Elon Musk says AI could be smarter than all of humanity in 5 years. Meta's AI chief thinks otherwise.

Elon Musk says AI could be smarter than all of humanity in 5 years. Meta's AI chief thinks otherwise.
  • Elon Musk said AI will likely be smarter than all humans combined by 2029.

  • Meta's AI chief scientist snapped back, taking a dig at Musk's self-driving car system.

  • Yann LeCun said AI cannot teach itself — a crucial gap in our understanding of the technology.

A leading figure rejected Elon Musk's claims that AI could soon outsmart all of humanity.

Yann LeCun, Meta's AI lead, snapped at Musk when he said AI "will probably be smarter than any single human next year."

"By 2029, AI is probably smarter than all humans combined," the billionaire and adamant AI fan supporter of AI, said on X last week.

LeCun, the chief AI scientist at Meta who is often called one of the "godfathers of AI," shot down Musk's argument, taking a dig at Tesla's self-driving cars in the making.

"No," he said on X. "If it were the case, we would have AI systems that could teach themselves to drive a car in 20 hours of practice, like any 17 year-old.

"But we still don't have fully autonomous, reliable self-driving, even though we (you) have millions of hours of labeled training data," LeCun added.

Cats are cleverer

It's not the first time LeCun has spoken out about claims of intelligent AI being around the corner.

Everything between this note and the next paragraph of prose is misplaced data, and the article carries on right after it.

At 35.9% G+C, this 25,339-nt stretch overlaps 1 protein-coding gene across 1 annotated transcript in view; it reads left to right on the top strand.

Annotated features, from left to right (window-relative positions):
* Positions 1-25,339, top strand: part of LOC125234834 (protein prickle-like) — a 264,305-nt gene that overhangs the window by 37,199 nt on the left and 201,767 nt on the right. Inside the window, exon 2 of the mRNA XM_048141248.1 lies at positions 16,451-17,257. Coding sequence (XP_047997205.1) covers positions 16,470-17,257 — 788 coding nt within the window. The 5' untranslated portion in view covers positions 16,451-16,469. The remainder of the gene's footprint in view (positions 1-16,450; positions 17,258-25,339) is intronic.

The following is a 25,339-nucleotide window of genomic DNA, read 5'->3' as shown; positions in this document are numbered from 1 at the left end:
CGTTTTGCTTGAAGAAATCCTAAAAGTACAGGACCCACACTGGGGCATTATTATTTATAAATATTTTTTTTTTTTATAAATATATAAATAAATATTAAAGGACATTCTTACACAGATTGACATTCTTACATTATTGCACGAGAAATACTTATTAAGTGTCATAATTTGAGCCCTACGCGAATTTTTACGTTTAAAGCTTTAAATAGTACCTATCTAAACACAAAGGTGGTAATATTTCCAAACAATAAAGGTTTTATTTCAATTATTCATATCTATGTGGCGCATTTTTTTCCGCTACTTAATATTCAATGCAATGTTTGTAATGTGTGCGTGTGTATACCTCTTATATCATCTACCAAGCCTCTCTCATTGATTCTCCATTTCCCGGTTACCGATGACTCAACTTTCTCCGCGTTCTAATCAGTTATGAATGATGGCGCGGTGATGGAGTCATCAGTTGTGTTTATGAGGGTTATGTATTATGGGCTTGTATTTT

"We are really far from human-level intelligence. There were stories about the fact that you could use an LLM (large language model) to give you instructions of how to make chemical weapon or bioweapon. That turns out to be false," he told the World Government Summit in Dubai last month in comments reported by The Observer.

The French-American scientist said AI models have about as much computing power as a common housecat's brain — but were not nearly as clever.

"Why aren't those systems as smart as a cat?" LeCun asked. "A cat can remember, can understand the physical world, can plan complex actions, can do some level of reasoning — actually much better than the biggest LLMs," he said.

For him, it's not just a matter of scaling up the existing technology; there's a secret ingredient missing keeping machine learning and language learning models back.

"That tells you we are missing something conceptually big to get machines to be as intelligent as animals and humans," per LeCun.

"Some time in the future those systems might be actually smart enough to give you useful information better than you can get with a search engine. But it's just not true today."

Musk, on the other hand, has been vocal about his belief that AI is so powerful it could be dangerous, stating that it could develop super-intelligence that could overpower human systems.

"It's a small likelihood of annihilating humanity, but it's not zero," the billionaire previously told The Wall Street Journal.

"There is a risk that advanced AI either eliminates or constrains humanity's growth," he previously said.

A longtime supporter of machine learning, Musk has banked on putting AI at the center of the development of his self-driving Tesla cars.

Musk said in 2019 that self-driving Teslas could be dispatched as "robotaxis" by 2020. That goalpost has since been repeatedly pushed back, Business Insider previously reported.

Musk is also notably a cofounder and former board member of OpenAI, a company LeCun has openly criticized in the past.

Read the original article on Business Insider